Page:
escalate

verb
es·ca·late | \ ˈe-skə-ˌlāt , nonstandard -skyə- \
escalated; escalating

Definition of escalate 

intransitive verb

: to increase in extent, volume, number, amount, intensity, or scope a little war threatens to escalate into a huge ugly one —Arnold Abrams

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Other words from escalate

escalation \ˌe-skə-ˈlā-shən, nonstandard-skyə- \ noun
escalatory \ˈe-skə-lə-ˌtȯr-ē, nonstandard-skyə- \ adjective

Examples of escalate in a Sentence

The conflict has escalated into an all-out war. a time of escalating tensions We are trying not to escalate the violence. Salaries of leading executives have continued to escalate. The cold weather has escalated fuel prices.
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Recent Examples on the Web

Another potential influencing factor could be what some experts see as an escalating trade war. Seth Slabaugh, Indianapolis Star, "Sen. Joe Donnelly needs to keep his pro-Trump voters. But can he?," 12 July 2018 Beijing, meanwhile, has unveiled measures to help Chinese companies absorb the U.S. trade blows, pledging to funnel money collected from its own import levies to firms and workers tangled in the escalating trade war. Danielle Paquette, latimes.com, "U.S. proposes tariffs on $200 billion more in Chinese imports," 11 July 2018 The escalating trade war with China caused stocks and commodities to slide in markets worldwide. Erik Wasson / Bloomberg, Time, "Senate Approves Symbolic Resolution in Attempt to Curb President Trump's Mounting Tariffs," 11 July 2018 Add in slowing economic growth, an escalating trade war, and a reduction in businesses ability to respond based on higher resource costs, capacity constraints and less immigrant labor and a recession by 2020 is highly likely. Phillip Molnar, sandiegouniontribune.com, "Is a flattening yield curve a sign of a coming recession?," 6 July 2018 The escalating trade war recently rattling Wall Street revives a debate over protectionist policies that can be traced to the first major piece of legislation passed under the U.S. Constitution, the Tariff Act of 1789. Tim Sullivan, The Courier-Journal, "However polarized our politics seem, America has made it through worse," 3 July 2018 Trump visits North Dakota as new economic data show the state falling behind its Midwestern neighbors amid concerns about an escalating trade war with China. Samuel Chamberlain, Fox News, "Trump rallies for GOP Senate candidate Kevin Cramer in North Dakota," 27 June 2018 Harley-Davidson had long planned to open a new plant in Thailand, a decision that pre-dated the escalating trade war between Trump and leaders of a number of other countries. Damian Paletta, BostonGlobe.com, "President Trump threatens Harley-Davidson with taxes ‘like never before’," 26 June 2018 Neither side is willing to stand down unilaterally in an escalating war of words. The Economist, "American political rhetoric is sliding towards the sewer," 21 June 2018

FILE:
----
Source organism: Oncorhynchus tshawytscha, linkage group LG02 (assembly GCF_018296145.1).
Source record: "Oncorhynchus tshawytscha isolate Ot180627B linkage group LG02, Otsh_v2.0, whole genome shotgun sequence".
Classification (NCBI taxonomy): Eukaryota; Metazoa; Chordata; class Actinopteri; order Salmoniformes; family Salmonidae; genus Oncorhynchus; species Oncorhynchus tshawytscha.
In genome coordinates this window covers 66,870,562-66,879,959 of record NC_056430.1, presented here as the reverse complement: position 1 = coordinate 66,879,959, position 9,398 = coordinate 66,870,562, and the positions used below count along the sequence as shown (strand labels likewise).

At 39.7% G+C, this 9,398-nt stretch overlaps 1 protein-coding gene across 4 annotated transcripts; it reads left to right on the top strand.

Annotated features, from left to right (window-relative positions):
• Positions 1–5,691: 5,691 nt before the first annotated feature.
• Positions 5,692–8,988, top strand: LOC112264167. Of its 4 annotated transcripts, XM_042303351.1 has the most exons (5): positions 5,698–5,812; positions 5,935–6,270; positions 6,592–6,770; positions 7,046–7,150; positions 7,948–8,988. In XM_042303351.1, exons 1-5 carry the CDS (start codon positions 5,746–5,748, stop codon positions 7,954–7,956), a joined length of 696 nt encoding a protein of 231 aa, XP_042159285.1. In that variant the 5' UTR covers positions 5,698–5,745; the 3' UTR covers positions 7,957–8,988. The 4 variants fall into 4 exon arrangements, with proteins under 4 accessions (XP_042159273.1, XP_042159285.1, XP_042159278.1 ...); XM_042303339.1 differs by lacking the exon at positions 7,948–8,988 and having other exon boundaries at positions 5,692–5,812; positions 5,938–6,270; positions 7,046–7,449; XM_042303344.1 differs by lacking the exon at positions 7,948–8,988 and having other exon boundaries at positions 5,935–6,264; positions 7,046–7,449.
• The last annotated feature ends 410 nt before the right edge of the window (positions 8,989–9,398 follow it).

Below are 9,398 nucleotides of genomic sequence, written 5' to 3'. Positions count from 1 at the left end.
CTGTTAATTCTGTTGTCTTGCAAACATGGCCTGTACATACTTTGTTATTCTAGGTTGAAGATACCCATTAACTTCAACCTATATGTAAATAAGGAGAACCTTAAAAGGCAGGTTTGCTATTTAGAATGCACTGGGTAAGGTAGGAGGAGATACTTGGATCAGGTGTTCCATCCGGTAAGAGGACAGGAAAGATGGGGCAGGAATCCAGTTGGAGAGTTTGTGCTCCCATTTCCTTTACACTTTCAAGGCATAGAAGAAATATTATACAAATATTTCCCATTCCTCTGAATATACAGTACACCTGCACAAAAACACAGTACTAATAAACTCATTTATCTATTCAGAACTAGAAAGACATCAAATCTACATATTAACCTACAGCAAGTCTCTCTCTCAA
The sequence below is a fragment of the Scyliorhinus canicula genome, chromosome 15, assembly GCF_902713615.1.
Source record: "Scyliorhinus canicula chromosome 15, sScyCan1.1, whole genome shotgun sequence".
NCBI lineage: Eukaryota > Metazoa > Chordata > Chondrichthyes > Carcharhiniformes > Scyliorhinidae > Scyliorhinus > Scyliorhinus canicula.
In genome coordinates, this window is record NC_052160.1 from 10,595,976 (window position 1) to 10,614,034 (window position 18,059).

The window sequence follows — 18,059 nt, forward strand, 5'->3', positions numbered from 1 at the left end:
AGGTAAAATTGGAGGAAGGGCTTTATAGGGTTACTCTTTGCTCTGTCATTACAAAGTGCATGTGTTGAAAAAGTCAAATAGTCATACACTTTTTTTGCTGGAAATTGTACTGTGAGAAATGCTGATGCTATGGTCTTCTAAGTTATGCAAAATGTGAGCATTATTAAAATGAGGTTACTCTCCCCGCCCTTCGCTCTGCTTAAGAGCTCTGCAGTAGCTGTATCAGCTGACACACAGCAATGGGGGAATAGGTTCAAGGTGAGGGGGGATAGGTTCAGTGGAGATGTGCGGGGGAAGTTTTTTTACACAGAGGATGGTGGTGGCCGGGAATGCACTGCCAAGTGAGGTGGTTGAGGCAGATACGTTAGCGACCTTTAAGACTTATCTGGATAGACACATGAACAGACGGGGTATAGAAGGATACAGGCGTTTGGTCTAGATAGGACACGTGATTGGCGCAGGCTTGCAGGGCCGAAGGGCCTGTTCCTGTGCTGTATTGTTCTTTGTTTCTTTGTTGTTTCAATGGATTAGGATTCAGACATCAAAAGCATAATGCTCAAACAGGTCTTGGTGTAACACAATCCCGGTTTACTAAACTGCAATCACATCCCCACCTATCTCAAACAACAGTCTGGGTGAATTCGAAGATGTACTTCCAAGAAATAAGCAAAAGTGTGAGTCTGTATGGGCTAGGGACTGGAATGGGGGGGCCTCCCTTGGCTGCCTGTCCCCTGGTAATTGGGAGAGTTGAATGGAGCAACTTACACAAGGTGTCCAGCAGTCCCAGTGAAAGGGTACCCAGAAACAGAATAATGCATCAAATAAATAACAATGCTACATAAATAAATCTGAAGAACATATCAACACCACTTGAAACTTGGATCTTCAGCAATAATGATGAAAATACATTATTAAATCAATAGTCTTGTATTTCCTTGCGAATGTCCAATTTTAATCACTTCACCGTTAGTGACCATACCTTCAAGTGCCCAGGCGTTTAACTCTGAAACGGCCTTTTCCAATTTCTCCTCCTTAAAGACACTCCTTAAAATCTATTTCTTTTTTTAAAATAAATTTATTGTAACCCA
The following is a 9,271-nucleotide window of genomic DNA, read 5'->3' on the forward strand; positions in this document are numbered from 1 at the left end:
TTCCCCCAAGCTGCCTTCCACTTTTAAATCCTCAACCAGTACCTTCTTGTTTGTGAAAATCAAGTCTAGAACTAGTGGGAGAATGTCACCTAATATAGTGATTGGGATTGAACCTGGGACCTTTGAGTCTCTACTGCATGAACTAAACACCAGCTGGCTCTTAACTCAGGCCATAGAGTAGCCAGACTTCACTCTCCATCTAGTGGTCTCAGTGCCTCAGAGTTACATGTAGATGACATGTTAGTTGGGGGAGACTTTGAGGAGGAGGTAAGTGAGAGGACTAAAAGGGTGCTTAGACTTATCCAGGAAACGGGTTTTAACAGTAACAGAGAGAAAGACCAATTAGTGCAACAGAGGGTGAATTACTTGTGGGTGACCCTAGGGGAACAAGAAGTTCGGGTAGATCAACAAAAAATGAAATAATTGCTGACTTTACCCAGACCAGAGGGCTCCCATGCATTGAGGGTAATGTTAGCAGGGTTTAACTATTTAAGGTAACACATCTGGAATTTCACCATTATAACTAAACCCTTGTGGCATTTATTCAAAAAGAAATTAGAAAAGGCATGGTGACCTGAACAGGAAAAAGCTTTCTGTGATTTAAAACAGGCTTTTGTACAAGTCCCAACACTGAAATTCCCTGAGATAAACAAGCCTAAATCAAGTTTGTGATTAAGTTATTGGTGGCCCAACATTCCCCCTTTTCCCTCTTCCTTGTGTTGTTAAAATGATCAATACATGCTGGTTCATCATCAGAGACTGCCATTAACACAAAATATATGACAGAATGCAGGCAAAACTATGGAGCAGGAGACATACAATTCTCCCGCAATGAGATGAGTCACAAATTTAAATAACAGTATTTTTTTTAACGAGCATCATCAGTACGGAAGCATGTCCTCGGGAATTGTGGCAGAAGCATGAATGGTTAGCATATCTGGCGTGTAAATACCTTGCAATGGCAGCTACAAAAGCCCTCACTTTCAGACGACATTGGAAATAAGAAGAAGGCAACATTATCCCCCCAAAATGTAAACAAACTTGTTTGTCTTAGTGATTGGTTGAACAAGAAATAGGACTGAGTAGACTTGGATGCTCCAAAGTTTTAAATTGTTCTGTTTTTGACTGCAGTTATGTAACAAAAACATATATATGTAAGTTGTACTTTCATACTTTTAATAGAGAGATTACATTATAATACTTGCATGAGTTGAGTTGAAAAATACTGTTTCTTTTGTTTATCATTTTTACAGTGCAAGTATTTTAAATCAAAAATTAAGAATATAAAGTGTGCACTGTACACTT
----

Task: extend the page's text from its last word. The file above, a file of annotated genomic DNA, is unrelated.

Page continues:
These example sentences are selected automatically from various online news sources to reflect current usage of the word 'escalate.' Views expressed in the examples do not represent the opinion of Merriam-Webster or its editors. Send us feedback.

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First Known Use of escalate

1944, in the meaning defined at intransitive sense

History and Etymology for escalate

back-formation from escalator

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Statistics for escalate

Last Updated

16 Sep 2018

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Time Traveler for escalate

The first known use of escalate was in 1944

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More Definitions for escalate

escalate

verb

English Language Learners Definition of escalate

: to become worse or to make (something) worse or more severe

: to become greater or higher or to make (something) greater or higher

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Comments on escalate

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